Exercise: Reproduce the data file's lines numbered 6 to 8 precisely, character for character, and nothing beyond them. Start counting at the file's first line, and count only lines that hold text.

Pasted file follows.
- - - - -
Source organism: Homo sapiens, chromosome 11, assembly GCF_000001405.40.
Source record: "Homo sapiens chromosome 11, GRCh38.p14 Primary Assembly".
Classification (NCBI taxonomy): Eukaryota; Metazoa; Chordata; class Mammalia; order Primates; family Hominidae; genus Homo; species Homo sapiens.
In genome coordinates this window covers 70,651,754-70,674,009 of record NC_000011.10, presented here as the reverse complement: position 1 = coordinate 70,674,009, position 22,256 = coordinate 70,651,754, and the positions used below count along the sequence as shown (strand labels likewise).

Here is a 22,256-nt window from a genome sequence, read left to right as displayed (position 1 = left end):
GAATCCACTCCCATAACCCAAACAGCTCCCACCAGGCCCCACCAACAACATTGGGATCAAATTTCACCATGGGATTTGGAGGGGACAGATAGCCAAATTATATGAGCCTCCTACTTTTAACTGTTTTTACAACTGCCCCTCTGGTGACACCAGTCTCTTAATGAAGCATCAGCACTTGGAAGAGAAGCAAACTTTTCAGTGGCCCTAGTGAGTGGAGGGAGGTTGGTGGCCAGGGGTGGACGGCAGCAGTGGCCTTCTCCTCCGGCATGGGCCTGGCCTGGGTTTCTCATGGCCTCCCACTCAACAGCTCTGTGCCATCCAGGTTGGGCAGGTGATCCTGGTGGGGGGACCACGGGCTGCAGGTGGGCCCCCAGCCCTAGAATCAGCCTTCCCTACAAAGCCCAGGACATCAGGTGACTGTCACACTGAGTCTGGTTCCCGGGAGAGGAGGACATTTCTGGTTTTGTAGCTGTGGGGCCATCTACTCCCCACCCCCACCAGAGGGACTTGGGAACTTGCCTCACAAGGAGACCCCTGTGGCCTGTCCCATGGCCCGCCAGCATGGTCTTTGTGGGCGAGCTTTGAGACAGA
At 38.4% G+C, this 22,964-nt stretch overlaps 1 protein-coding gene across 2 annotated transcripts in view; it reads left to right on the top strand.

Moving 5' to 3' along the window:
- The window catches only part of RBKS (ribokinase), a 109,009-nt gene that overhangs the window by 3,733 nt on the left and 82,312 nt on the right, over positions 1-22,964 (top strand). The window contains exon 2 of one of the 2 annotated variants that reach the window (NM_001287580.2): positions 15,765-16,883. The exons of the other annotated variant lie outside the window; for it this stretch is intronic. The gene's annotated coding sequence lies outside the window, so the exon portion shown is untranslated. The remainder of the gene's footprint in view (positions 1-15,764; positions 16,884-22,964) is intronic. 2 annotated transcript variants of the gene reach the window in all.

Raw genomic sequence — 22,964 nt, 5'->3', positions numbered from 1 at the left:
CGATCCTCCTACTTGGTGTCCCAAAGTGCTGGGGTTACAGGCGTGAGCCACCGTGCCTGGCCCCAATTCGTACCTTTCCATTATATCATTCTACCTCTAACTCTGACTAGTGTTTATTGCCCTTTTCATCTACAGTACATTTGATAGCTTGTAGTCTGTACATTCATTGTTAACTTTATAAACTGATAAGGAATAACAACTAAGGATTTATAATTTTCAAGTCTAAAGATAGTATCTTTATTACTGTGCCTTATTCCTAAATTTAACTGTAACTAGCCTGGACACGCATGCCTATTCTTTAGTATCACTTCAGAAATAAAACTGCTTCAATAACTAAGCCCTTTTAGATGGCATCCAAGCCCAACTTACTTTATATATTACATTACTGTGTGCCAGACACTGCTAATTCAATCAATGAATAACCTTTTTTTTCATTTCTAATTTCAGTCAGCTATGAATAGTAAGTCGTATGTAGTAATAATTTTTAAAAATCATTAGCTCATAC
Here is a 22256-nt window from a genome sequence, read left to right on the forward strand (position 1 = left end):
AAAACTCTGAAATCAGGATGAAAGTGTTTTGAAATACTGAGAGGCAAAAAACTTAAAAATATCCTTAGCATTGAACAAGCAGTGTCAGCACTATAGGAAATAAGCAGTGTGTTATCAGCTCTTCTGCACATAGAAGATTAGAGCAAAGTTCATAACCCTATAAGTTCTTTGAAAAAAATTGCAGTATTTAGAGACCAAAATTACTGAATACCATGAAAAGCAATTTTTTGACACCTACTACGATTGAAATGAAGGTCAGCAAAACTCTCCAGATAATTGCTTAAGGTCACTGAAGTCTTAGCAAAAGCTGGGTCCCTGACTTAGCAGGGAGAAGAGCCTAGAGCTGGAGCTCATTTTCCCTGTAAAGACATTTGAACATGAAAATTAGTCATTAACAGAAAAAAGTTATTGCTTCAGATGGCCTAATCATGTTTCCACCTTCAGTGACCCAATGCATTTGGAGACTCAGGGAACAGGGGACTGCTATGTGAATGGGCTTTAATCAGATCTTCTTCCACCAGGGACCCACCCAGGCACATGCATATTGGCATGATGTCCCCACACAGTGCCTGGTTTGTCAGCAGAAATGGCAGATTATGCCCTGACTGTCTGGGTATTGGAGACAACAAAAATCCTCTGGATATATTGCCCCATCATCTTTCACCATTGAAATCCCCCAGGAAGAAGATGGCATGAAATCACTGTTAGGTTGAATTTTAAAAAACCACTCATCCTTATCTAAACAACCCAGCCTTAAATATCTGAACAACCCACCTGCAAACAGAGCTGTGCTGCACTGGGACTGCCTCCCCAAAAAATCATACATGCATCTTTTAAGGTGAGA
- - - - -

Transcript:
GAATCCACTCCCATAACCCAAACAGCTCCCACCAGGCCCCACCAACAACATTGGGATCAAATTTCACCATGGGATTTGGAGGGGACAGATAGCCAAATTATATGAGCCTCCTACTTTTAACTGTTTTTACAACTGCCCCTCTGGTGACACCAGTCTCTTAATGAAGCATCAGCACTTGGAAGAGAAGCAAACTTTTCAGTGGCCCTAGTGAGTGGAGGGAGGTTGGTGGCCAGGGGTGGACGGCAGCAGTGGCCTTCTCCTCCGGCATGGGCCTGGCCTGGGTTTCTCATGGCCTCCCACTCAACAGCTCTGTGCCATCCAGGTTGGGCAGGTGATCCTGGTGGGGGGACCACGGGCTGCAGGTGGGCCCCCAGCCCTAGAATCAGCCTTCCCTACAAAGCCCAGGACATCAGGTGACTGTCACACTGAGTCTGGTTCCCGGGAGAGGAGGACATTTCTGGTTTTGTAGCTGTGGGGCCATCTACTCCCCACCCCCACCAGAGGGACTTGGGAACTTGCCTCACAAGGAGACCCCTGTGGCCTGTCCCATGGCCCGCCAGCATGGTCTTTGTGGGCGAGCTTTGAGACAGA
At 38.4% G+C, this 22,964-nt stretch overlaps 1 protein-coding gene across 2 annotated transcripts in view; it reads left to right on the top strand.

Moving 5' to 3' along the window: